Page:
Lebanon’s Hezbollah militia has fired dozens of rockets at northern Israel, warning that the barrage was its initial response to the killing – presumably by Israel – of a senior Hamas leader in Beirut earlier this week.
The rocket attack came a day after Hezbollah leader Sayyed Hassan Nasrallah said his group must retaliate for the killing of Saleh Arouri, the deputy political leader of the allied Hamas group.
Mr Nasrallah said that if Hezbollah does not retaliate for Mr Arouri’s killing in its stronghold south of the Lebanese capital, all of Lebanon would be vulnerable to Israeli attack.
He appeared to be making the case for a response to the Lebanese public, even at the risk of escalating the fighting between Hezbollah and Israel, but he gave no indication of how or when the militants would act.
Hezbollah said on Saturday that it had launched 62 rockets towards an air surveillance base on Mount Meron and scored direct hits.
The Israeli military said about 40 rockets were fired towards the area of Meron, but made no mention of a base. It said it had struck the cell that fired the rockets.
Separately, the armed wing of the Islamic Group in Lebanon said it had fired two volleys of rockets towards the Israeli city of Kiryat Shmona on Friday night. Two of the group’s members were killed in the strike that killed Mr Arouri.
The escalating cross-border exchanges came as US secretary of state Antony Blinken began a Middle East trip to prevent the Israel-Hamas war, now in its 14th week, from spreading across the region.
The war was triggered by a deadly Hamas attack on southern Israel in October in which militants killed about 1,200 people, mostly civilians, and took 250 hostages.
In recent weeks, Israel has been scaling back its military assault in the north of the territory and pressing its heavy offensive in the south, vowing to crush Hamas.
In the south, most of Gaza’s 2.3 million Palestinians are being squeezed into smaller areas in a humanitarian disaster, while still being pounded by Israeli air strikes.
On Saturday, the Health Ministry in Hamas-run Gaza said 122 Palestinians had been killed over the past 24 hours, bringing the total since the start of the war to 22,722. The count does not differentiate between combatants and civilians.
The ministry has said two-thirds of those killed have been women and children, and the overall number of wounded had risen to 58,166.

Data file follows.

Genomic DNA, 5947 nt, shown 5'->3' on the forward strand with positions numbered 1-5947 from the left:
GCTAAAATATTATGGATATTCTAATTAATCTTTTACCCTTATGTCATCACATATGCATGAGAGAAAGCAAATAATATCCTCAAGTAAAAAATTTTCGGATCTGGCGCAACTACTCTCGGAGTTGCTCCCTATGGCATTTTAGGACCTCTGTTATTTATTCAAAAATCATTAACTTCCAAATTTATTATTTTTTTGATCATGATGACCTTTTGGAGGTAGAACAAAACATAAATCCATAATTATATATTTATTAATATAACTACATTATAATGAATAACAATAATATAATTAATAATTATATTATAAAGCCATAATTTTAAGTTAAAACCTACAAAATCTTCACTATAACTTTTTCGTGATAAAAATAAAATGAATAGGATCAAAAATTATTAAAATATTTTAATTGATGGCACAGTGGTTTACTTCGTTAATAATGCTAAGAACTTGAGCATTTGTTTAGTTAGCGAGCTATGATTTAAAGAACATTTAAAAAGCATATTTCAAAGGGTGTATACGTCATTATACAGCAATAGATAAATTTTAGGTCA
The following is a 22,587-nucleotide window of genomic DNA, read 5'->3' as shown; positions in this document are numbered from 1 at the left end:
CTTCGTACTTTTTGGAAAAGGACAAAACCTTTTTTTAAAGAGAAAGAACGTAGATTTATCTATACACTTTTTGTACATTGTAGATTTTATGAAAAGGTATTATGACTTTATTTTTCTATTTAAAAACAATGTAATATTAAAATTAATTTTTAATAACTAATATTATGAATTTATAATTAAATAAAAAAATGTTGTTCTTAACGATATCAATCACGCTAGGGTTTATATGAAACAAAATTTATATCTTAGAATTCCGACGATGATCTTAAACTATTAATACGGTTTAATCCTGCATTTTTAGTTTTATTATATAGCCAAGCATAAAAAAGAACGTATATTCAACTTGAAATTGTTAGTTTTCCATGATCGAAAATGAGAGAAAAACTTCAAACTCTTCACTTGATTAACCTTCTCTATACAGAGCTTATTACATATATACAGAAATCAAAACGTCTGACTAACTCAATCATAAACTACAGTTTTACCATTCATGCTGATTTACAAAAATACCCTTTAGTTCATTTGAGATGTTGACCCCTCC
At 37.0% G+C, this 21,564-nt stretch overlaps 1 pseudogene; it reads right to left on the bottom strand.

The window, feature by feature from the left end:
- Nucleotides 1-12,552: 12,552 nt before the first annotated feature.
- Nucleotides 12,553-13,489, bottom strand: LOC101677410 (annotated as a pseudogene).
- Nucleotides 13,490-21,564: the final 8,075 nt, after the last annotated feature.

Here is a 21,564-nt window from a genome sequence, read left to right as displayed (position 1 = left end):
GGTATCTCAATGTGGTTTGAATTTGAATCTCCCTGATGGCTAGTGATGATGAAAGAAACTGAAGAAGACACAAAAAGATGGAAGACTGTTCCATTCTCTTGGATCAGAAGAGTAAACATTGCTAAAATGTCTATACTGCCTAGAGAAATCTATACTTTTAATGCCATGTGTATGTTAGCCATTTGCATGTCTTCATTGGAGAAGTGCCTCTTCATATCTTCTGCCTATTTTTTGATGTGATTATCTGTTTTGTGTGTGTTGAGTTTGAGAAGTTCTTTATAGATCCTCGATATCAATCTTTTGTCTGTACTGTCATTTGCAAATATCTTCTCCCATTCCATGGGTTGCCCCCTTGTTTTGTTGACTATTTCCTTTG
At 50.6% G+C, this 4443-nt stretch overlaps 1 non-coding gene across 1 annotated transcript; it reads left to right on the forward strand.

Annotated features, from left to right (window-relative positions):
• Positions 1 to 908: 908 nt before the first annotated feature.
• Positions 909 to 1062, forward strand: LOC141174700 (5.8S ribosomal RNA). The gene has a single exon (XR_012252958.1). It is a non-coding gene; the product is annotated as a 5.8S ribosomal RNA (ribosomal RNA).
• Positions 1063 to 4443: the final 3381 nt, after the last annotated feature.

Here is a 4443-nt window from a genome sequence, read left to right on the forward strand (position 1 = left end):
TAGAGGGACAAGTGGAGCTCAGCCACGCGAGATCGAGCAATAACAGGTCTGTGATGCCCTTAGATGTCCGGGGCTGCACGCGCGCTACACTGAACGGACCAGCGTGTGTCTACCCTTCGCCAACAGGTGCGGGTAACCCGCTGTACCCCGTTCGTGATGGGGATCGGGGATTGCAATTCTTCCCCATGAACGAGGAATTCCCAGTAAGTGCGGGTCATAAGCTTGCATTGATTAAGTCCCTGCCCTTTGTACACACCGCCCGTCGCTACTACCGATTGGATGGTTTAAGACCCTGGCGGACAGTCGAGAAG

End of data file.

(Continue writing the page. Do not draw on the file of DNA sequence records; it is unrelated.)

The Al-Aqsa Martyrs Hospital in the central city of Deir al-Balah received at least 46 bodies overnight, according to hospital records seen by the Associated Press. Many were men who had apparently been shot.
Fighting has raged between Israeli forces and militants in the area.
The dead also included five members of a family killed in an air strike, the records showed.
The latest Israeli-dropped leaflets urged Palestinians in some areas near the hospital to evacuate, citing “dangerous fighting”.
In the southern city of Khan Younis, the focus of Israel’s ground offensive, the European Hospital received the bodies of 18 people killed in an overnight air strike on a house in the city’s Maan neighbourhood, said Saleh al-Hamms, head of the nursing department.
Citing witnesses, he said more than three dozen people had been sheltering in the house when it was hit.
Israel has held Hamas responsible for civilian casualties, saying the group has embedded within in Gaza’s civilian infrastructure, but international criticism of Israel’s conduct in the war has grown more persistent because of the rising civilian death toll.
The US has urged Israel to do more to prevent harm to civilians, even as it keeps sending weapons and munitions, while shielding its close ally against international censure.
Mr Blinken began his latest Middle East trip in Turkey on Saturday. The Biden administration believes Ankara and others can exert influence, particularly on Iran and its proxies, to tamp down fears of a regional conflagration.
Those fears have spiked in recent days with incidents in the Red Sea, Lebanon, Iraq and Iran.
In talks with Turkish President Recep Tayyip Erdogan and foreign minister Hakan Fidan, Mr Blinken sought Turkish support for plans for post-war Gaza that could include monetary or in-kind contributions to reconstruction efforts and some form of participation in a proposed multinational force that could operate in or adjacent to the territory.
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